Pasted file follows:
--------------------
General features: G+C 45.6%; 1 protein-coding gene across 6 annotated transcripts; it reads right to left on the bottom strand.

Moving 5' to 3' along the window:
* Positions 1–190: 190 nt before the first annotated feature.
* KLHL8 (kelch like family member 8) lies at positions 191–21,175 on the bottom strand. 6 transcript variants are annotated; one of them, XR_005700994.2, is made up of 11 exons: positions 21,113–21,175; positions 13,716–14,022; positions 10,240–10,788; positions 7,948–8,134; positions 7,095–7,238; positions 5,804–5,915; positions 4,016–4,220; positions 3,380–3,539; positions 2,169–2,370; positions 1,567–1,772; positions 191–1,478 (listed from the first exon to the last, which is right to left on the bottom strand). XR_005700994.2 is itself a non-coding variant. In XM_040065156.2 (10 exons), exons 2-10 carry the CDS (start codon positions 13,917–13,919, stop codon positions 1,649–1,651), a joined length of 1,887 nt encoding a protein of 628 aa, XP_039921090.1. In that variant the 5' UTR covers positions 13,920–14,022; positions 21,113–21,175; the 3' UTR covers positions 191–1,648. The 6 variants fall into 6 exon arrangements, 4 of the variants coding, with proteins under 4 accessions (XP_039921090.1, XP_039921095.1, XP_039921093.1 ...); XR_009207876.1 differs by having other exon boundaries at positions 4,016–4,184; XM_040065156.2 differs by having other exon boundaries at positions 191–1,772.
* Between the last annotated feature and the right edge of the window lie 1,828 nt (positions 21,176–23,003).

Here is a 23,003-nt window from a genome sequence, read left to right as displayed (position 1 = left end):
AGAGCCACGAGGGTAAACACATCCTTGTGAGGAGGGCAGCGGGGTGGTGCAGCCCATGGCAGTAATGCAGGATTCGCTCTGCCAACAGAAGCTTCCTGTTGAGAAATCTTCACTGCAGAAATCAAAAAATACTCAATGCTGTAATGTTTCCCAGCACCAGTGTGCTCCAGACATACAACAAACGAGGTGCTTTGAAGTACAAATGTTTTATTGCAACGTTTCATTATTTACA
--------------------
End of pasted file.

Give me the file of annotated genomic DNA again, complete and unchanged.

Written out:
General features: G+C 45.6%; 1 protein-coding gene across 6 annotated transcripts; it reads right to left on the bottom strand.

Moving 5' to 3' along the window:
* Positions 1–190: 190 nt before the first annotated feature.
* KLHL8 (kelch like family member 8) lies at positions 191–21,175 on the bottom strand. 6 transcript variants are annotated; one of them, XR_005700994.2, is made up of 11 exons: positions 21,113–21,175; positions 13,716–14,022; positions 10,240–10,788; positions 7,948–8,134; positions 7,095–7,238; positions 5,804–5,915; positions 4,016–4,220; positions 3,380–3,539; positions 2,169–2,370; positions 1,567–1,772; positions 191–1,478 (listed from the first exon to the last, which is right to left on the bottom strand). XR_005700994.2 is itself a non-coding variant. In XM_040065156.2 (10 exons), exons 2-10 carry the CDS (start codon positions 13,917–13,919, stop codon positions 1,649–1,651), a joined length of 1,887 nt encoding a protein of 628 aa, XP_039921090.1. In that variant the 5' UTR covers positions 13,920–14,022; positions 21,113–21,175; the 3' UTR covers positions 191–1,648. The 6 variants fall into 6 exon arrangements, 4 of the variants coding, with proteins under 4 accessions (XP_039921090.1, XP_039921095.1, XP_039921093.1 ...); XR_009207876.1 differs by having other exon boundaries at positions 4,016–4,184; XM_040065156.2 differs by having other exon boundaries at positions 191–1,772.
* Between the last annotated feature and the right edge of the window lie 1,828 nt (positions 21,176–23,003).

Here is a 23,003-nt window from a genome sequence, read left to right as displayed (position 1 = left end):
AGAGCCACGAGGGTAAACACATCCTTGTGAGGAGGGCAGCGGGGTGGTGCAGCCCATGGCAGTAATGCAGGATTCGCTCTGCCAACAGAAGCTTCCTGTTGAGAAATCTTCACTGCAGAAATCAAAAAATACTCAATGCTGTAATGTTTCCCAGCACCAGTGTGCTCCAGACATACAACAAACGAGGTGCTTTGAAGTACAAATGTTTTATTGCAACGTTTCATTATTTACA